Has EDM opened doors or slammed them shut in dance music?
Over the last decade three letters have dominated mainstream dance music: EDM. Electronic dance music.
Despite the term dating back to the 1980s, it's been adopted by the US to describe a "mainroom" electro-house hybrid.
The movement's seen DJs like Calvin Harris, Skrillex and Avicii become some of the highest-paid musicians on the planet.
But what's the impact for the rest of dance music?
This isn't another "is EDM dead?" debate. It's about the impact it's had on dance music and what it means for the future of the scene.
"It's had a similar explosion to house music in the UK," says Howard Lawrence, one half of the sibling duo.
"For me any explosion of music is a good thing. It means people are enjoying [it]."
"It doesn't mean we want to make that kind of music at all, but I don't mind it existing.
"I think there's too much hate going on, everyone needs to just let it be, man.
His brother, Guy, says: "As much as you can musically slate it for being formulaic or basic it brings joy to thousands of people.
"Life is short so why wouldn't you celebrate that?"
"People compress electronic into these three letters - EDM - which I don't like because there are so many different types of genres within electronic music.
"It's kind of cool to not only play electronic festivals but also Coachella, Lollapalooza... stuff like that.
"I've been producing for almost 10 years now in my bedroom and people started to vibe with it and it took me around the world and I'm super-stoked.
"It didn't happen overnight. This is years and years of hard work for me. "
Mark Lawrence, Association For Electronic Music
"[EDM] has put dance music front and centre in North America, if not globally.
"I think what we're seeing now is a discovery of all the other wonderful genres of electronic music, the depth of that music and just how cool it is.
"Kids prefer rebelling and to be underground and against something.
"And I guess the moment has come where EDM represented pop and commercial rather than the underground.
"We're now set with a very firm infrastructure for electronic music globally to be credible, commercial and critically acclaimed."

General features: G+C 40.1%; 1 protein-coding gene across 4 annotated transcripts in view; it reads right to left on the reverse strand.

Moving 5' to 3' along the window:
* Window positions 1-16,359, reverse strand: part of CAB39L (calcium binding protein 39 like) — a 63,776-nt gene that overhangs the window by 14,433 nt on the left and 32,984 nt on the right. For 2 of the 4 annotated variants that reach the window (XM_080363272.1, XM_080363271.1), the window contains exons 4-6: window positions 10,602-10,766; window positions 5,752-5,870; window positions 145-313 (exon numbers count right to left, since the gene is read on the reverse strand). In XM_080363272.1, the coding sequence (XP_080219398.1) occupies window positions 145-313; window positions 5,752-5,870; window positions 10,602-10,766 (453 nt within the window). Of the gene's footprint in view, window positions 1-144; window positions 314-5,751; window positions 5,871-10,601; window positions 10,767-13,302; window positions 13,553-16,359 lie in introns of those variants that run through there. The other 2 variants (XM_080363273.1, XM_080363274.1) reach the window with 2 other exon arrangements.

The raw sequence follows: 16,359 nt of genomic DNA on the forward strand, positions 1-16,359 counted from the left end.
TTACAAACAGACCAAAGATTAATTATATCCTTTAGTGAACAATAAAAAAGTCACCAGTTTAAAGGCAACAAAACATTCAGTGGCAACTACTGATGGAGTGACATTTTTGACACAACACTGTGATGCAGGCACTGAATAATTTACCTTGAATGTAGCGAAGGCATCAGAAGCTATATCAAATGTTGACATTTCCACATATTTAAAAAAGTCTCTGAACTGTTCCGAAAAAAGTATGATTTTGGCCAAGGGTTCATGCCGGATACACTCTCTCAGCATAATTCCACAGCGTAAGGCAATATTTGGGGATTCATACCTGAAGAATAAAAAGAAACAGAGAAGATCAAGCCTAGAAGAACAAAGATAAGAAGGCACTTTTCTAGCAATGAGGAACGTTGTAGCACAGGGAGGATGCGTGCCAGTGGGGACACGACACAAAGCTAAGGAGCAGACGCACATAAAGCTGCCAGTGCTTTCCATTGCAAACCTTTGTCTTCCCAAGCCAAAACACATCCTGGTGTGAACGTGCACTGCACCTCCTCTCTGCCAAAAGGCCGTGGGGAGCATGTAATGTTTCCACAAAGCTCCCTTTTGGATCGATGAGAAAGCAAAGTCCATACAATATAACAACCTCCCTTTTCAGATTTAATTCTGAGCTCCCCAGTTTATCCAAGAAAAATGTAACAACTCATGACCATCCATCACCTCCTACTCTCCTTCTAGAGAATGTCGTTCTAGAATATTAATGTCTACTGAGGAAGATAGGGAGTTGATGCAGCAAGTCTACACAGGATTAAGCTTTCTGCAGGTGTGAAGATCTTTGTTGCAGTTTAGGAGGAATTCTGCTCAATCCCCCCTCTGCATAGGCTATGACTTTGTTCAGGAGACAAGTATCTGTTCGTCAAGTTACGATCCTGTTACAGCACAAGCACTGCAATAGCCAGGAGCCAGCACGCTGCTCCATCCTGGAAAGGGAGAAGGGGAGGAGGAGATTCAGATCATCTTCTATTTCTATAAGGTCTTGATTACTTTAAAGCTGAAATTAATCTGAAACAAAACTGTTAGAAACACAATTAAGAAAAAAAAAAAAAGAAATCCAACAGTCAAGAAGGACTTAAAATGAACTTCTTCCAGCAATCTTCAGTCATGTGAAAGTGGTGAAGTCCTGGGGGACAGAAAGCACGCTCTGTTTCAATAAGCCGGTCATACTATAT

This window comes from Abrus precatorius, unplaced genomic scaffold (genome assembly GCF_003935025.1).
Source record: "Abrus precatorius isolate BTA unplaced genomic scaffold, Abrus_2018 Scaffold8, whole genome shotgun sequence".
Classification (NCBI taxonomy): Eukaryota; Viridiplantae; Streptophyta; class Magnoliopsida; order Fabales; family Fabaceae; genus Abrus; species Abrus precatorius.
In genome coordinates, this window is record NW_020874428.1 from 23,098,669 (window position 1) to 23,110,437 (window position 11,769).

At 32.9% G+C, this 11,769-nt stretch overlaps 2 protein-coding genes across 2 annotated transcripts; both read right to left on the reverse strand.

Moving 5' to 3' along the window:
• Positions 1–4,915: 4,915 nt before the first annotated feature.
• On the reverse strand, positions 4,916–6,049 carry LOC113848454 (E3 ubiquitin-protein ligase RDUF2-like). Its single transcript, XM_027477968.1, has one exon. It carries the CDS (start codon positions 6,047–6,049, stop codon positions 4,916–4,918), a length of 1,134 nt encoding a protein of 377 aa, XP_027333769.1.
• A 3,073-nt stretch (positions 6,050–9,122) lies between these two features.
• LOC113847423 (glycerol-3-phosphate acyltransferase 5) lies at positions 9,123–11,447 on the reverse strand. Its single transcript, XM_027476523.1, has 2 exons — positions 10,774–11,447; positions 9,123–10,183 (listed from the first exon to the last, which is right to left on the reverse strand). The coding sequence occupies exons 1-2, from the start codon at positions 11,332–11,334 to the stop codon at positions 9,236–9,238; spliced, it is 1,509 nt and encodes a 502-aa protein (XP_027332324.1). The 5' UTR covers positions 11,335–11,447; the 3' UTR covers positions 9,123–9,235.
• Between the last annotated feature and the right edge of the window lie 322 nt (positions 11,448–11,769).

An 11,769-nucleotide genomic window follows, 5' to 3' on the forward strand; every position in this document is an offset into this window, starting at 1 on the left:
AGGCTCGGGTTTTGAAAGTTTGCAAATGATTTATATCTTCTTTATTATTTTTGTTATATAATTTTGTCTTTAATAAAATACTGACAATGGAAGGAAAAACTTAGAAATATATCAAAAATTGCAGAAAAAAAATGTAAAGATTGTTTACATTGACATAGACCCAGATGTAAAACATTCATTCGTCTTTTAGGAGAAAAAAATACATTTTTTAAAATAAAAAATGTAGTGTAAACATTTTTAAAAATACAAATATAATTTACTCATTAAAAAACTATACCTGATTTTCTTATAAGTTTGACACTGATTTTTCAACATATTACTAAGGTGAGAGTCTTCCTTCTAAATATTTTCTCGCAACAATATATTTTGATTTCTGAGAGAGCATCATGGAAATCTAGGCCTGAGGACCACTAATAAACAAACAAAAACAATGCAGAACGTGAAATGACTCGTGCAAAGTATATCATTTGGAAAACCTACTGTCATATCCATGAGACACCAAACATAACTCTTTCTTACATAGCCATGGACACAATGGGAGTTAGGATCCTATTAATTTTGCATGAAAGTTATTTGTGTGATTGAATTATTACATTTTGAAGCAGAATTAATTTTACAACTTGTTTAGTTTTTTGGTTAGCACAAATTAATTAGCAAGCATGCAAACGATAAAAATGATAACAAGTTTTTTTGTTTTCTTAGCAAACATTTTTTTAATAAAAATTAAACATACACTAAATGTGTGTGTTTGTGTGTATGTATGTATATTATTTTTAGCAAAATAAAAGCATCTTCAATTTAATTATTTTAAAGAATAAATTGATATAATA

Axwell & Ingrosso
"It's had its peaks and its downs but it's a massive genre and a massive thing.
"Just because it doesn't get played on the radio as much as it used to, it's still here. It's great to be a part of that and be part of the whole boom.
"Back in the day we couldn't get a show anywhere, we had to hustle into clubs to pay to play for 300 people.
"Since then it's been a massive, amazing journey and now it's just a big part of our life.
"Maybe 30 years from now we will be able to reflect on how much fun this whole journey was and how big it became and what we did together with all the fans."
Carl Loben, DJ Magazine
"Some of the fees [for residencies] have been astronomical and it's not sustainable in the long run.
"I don't think it's gone... it's just evolving. EDM didn't have any foundations or grassroots.
"My theory is that accessible drum and bass is going to be the next big thing."
"'The EDM bubble has burst, they say.
"The right translation for that is that this one big wave with more progressive electro big-room kind of style has reached its peak, but now it's time for all the different waves which are coming up.
"Right now it's such an exciting time. [There are] all these new talents who can play all these festivals now... because there's so much room for new music."
"It's been an incredible thing to watch. It really changed the whole dance music scene when the US took it.
"It's never been on that scale before. My career started too when that happened, so it's just been an incredible ride.
"I love supporting new people that are trying to make it. It's amazing. I'm a very lucky guy."
There will be a special Newsbeat programme at 17.45 on 22 July looking at the future of dance music and the UK club scene.
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